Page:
Item description for The Mantra of Jabez: Break on Through to the Other Side by Douglas M. Jones...
Overview Are you ready to reach for the most profound sort of immaturity? Just chant the Jabez mantra, and God will make you into something like a little canned fish, vacuum sealed from temptation and ready to be eaten without satisfying anybody. Soon you too will feel an adrenaline rush that you can call the Holy Spirit and use it to jusify any fool thing you want to say. It's it's it's like Harry Potter for modern Evangelicals!
Publishers Description Bruce Wilkinson's best-selling book, 'The Prayer of Jabez, ' is so popular with Evangelicals it just had to be bad. Wilkinson told us to be gimpers for God; Jones shows us how to be kippers for God. In this parody the conservative Christian author allows humor to reveal the more ridiculous assumptions driving the original book. Each chapter of the original is turned inside out so that we can really see what's being said. Though the parody is rather ruthless in its humor, it is not hopelessly cynical just for the sake of mockery. It points to a more constructive vision, a vision of Christianity's inherent riches of truth, beauty, and goodness that the original Jabez book passively trivializes. Get this parody for the laughs; get it for something greater.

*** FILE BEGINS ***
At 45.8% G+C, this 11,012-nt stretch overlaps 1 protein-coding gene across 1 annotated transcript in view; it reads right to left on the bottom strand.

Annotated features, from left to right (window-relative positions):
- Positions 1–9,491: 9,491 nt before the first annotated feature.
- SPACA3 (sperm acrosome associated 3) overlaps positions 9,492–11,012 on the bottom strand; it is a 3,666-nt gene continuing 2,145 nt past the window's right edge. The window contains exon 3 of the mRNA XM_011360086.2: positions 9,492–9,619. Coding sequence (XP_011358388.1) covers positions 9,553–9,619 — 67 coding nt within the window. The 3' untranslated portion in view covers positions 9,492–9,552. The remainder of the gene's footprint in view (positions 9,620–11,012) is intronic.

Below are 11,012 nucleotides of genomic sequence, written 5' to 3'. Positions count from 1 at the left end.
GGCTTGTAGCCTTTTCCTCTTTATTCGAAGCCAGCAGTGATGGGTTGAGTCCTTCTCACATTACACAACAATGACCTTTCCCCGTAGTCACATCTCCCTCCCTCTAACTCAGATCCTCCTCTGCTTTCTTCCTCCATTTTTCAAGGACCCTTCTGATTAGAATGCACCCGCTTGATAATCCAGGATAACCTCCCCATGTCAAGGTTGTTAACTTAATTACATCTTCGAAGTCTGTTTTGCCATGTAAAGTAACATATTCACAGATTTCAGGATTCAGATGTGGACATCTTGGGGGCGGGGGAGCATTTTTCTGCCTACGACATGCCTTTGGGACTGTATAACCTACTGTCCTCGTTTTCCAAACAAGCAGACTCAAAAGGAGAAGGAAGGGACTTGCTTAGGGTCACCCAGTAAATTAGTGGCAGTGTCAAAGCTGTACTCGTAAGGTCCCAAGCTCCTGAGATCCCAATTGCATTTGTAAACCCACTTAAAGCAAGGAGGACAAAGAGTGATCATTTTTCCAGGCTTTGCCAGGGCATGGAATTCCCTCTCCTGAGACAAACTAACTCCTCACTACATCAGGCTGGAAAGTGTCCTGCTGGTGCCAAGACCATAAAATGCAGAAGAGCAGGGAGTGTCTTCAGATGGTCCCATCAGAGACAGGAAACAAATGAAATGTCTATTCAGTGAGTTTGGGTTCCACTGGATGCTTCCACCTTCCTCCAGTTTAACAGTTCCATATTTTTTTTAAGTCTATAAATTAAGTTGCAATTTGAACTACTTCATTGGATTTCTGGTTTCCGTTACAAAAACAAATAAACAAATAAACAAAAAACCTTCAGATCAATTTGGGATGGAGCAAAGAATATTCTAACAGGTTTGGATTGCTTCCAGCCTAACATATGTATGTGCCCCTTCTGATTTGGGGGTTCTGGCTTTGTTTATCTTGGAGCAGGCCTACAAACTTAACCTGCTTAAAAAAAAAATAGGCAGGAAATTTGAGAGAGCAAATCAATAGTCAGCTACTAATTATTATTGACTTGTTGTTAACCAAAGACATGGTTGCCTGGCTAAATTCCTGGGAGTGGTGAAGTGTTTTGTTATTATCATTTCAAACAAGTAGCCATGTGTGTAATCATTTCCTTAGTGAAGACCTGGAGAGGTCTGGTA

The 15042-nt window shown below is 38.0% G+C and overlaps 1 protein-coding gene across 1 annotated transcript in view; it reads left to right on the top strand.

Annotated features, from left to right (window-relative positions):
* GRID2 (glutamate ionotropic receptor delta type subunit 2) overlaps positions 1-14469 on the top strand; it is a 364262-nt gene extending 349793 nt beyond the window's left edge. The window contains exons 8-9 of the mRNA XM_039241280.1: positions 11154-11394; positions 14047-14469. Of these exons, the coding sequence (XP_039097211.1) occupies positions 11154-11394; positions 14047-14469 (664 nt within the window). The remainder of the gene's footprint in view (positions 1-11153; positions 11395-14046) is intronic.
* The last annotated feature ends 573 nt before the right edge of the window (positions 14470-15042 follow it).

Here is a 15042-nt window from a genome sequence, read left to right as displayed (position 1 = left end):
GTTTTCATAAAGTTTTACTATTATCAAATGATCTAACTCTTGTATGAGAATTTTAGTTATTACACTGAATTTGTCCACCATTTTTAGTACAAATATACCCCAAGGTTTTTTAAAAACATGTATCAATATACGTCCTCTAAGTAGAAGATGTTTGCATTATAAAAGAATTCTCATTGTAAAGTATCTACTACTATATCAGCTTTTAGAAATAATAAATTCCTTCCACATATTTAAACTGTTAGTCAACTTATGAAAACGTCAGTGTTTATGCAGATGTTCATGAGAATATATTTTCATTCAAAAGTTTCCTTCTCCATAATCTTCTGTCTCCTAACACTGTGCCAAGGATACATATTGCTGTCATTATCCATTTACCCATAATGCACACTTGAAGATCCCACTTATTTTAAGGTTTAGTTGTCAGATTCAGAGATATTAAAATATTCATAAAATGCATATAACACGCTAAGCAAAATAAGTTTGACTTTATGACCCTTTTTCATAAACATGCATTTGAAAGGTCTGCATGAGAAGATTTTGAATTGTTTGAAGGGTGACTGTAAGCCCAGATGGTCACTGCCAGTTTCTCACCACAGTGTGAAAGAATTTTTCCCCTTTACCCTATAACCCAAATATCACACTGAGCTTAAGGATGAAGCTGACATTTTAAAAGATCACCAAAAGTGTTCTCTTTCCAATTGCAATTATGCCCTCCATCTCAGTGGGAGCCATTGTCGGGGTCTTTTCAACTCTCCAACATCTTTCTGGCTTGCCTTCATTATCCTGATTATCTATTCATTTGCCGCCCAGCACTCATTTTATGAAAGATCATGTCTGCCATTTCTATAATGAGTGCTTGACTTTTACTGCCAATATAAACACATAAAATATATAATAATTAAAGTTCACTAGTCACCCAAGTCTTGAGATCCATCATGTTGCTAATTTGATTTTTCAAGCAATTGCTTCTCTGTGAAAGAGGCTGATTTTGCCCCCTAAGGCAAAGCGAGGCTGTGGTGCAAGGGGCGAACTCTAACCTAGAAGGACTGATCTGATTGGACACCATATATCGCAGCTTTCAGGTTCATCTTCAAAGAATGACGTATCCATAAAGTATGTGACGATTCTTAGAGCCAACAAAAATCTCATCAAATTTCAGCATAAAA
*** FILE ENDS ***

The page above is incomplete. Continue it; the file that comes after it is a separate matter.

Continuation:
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Studio: Canon Press
Est. Packaging Dimensions: Length: 6.24" Width: 4.48" Height: 0.22" Weight: 0.1 lbs.
Release Date Nov 1, 2001
Publisher Canon Press
ISBN 1885767889 ISBN13 9781885767882
Reviews - What do customers think about The Mantra of Jabez: A Christian Parody?
Jammin' with Jabez Oct 12, 2006
The good folks at Credenda/Agenda, a journal of Reformed theology and opinion, have issued a line of parodies skewering various forms of silliness that have overtaken the Evangelical Protestant landscape. Any who have read Credenda/Agenda know it is sometimes caustic, usually challenging, and always Calvinist. This series shows they can also be extremely funny - shattering the common image of Reformed folk as people whom God has predestined to be humorless.
Douglas M. Jones' The Mantra of Jabez is a biting and at times almost cruel parody of the "name-it-and-claim-it" theology plaguing much of Evangelicalism and especially prevalent in the hoopla surrounding Bruce Wilkinson's The Prayer of Jabez. The concern for earthly comforts, the disdain for the spiritual value of suffering, and the reliance on "quick fixes" that seem to range fromt the formulaic to the superstitious all are skewered as Jones aims at the pinnacle of pop Evangelical "devotions".
The fact that a relatively obscure Scriptural passage concerning a relatively obsure individuak could be taken completely out of context and transformed into a "sure fire" prayer to turn one's life around demonstrates the increasing banality of the Evangelical landscape. The difficulty in sustaining a parody is that the original is so bland as to make satire difficult. Great parody requires either distinguishable characteristics or an "over the top" execution to highlight and lampoon. The Prayer of Jabez is so horribly bland that it is little more than a Christianized infomercial. Jones does the best he can do given such bland material and to his credit manages more than a few laughs.